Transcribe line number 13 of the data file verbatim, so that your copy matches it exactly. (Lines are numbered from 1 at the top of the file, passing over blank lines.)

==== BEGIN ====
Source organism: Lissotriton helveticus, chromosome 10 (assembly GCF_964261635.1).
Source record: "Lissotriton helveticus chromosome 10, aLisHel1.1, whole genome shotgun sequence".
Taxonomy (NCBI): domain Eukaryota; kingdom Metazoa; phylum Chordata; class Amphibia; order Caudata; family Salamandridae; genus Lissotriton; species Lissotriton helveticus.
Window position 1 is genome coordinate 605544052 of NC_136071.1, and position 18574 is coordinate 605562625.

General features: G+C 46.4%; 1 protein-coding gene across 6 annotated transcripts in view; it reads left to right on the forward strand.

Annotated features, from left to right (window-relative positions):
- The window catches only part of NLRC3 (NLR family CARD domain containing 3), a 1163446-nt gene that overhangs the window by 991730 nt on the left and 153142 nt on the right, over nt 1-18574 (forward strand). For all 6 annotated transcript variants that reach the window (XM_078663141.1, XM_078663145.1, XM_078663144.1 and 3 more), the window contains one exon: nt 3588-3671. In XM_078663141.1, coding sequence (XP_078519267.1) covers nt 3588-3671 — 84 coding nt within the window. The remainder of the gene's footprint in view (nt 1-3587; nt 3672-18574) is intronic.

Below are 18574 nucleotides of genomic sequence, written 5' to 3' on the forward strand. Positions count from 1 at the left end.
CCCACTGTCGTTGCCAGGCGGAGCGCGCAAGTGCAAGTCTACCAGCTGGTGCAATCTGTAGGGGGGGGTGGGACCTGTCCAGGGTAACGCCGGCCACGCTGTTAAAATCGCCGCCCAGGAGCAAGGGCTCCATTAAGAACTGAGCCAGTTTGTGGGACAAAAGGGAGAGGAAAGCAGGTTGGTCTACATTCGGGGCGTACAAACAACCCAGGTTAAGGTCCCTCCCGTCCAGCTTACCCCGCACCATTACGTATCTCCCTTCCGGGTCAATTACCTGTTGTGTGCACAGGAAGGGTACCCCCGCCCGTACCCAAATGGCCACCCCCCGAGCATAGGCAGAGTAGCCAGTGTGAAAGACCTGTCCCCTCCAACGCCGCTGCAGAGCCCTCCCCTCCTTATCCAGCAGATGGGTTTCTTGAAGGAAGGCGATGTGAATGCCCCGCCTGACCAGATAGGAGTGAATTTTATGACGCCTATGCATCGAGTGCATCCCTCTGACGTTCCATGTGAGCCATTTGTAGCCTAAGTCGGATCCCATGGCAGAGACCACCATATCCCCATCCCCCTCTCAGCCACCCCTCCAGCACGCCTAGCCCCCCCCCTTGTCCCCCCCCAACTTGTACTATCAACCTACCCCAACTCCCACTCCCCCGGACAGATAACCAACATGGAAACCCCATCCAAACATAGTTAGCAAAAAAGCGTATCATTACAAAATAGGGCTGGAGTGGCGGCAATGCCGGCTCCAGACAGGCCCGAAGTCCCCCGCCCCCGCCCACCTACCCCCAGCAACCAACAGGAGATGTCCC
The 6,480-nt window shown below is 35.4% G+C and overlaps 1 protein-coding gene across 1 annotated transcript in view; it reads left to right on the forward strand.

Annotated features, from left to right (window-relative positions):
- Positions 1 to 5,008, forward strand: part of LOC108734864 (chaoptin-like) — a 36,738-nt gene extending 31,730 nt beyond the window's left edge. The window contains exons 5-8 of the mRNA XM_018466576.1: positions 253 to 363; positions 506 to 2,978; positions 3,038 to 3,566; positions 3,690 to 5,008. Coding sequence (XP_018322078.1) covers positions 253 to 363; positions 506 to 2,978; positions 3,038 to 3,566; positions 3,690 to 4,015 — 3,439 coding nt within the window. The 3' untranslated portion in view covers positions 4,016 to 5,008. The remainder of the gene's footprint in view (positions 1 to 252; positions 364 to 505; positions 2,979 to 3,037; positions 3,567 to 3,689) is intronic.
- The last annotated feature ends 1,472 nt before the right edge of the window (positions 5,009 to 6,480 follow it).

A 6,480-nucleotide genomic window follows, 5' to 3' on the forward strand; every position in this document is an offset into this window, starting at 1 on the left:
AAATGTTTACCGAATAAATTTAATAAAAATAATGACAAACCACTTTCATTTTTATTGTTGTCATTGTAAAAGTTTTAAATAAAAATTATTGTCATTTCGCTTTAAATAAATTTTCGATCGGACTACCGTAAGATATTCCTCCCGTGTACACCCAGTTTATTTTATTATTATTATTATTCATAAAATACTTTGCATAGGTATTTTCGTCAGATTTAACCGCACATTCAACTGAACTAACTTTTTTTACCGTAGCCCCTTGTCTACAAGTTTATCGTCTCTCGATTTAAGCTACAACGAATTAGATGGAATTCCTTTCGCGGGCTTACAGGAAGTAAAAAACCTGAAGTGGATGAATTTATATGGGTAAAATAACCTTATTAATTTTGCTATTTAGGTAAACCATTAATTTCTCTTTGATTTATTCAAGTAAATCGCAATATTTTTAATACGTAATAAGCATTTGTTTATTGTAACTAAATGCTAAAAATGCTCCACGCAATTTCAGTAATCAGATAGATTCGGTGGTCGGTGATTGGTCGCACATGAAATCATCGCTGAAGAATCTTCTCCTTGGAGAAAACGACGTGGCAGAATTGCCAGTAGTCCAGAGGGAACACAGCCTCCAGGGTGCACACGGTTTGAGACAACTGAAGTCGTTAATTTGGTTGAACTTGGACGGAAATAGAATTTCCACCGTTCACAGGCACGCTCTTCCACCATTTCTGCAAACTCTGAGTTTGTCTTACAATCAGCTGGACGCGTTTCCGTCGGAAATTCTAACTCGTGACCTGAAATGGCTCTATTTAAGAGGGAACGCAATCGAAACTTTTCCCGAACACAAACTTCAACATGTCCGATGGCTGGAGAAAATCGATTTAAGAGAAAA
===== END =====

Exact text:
- The last annotated feature ends 1,472 nt before the right edge of the window (positions 5,009 to 6,480 follow it).